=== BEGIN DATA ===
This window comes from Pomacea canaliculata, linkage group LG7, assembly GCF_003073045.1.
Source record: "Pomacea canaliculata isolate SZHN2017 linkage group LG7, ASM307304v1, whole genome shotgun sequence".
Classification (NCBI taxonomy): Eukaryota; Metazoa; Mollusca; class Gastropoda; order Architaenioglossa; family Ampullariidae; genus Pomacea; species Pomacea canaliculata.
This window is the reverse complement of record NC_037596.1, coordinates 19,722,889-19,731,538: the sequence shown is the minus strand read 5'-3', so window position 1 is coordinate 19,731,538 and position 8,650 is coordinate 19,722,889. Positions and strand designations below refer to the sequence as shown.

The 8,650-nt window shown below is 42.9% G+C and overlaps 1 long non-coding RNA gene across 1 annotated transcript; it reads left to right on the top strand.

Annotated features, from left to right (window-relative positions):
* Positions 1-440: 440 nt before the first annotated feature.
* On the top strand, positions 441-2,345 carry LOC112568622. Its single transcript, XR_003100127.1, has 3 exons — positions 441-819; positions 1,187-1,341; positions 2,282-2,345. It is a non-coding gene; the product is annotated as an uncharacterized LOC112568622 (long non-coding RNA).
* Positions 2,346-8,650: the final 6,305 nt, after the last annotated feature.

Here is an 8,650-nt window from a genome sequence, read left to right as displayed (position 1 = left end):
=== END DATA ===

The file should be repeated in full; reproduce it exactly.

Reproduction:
This window comes from Pomacea canaliculata, linkage group LG7, assembly GCF_003073045.1.
Source record: "Pomacea canaliculata isolate SZHN2017 linkage group LG7, ASM307304v1, whole genome shotgun sequence".
Classification (NCBI taxonomy): Eukaryota; Metazoa; Mollusca; class Gastropoda; order Architaenioglossa; family Ampullariidae; genus Pomacea; species Pomacea canaliculata.
This window is the reverse complement of record NC_037596.1, coordinates 19,722,889-19,731,538: the sequence shown is the minus strand read 5'-3', so window position 1 is coordinate 19,731,538 and position 8,650 is coordinate 19,722,889. Positions and strand designations below refer to the sequence as shown.

The 8,650-nt window shown below is 42.9% G+C and overlaps 1 long non-coding RNA gene across 1 annotated transcript; it reads left to right on the top strand.

Annotated features, from left to right (window-relative positions):
* Positions 1-440: 440 nt before the first annotated feature.
* On the top strand, positions 441-2,345 carry LOC112568622. Its single transcript, XR_003100127.1, has 3 exons — positions 441-819; positions 1,187-1,341; positions 2,282-2,345. It is a non-coding gene; the product is annotated as an uncharacterized LOC112568622 (long non-coding RNA).
* Positions 2,346-8,650: the final 6,305 nt, after the last annotated feature.

Here is an 8,650-nt window from a genome sequence, read left to right as displayed (position 1 = left end):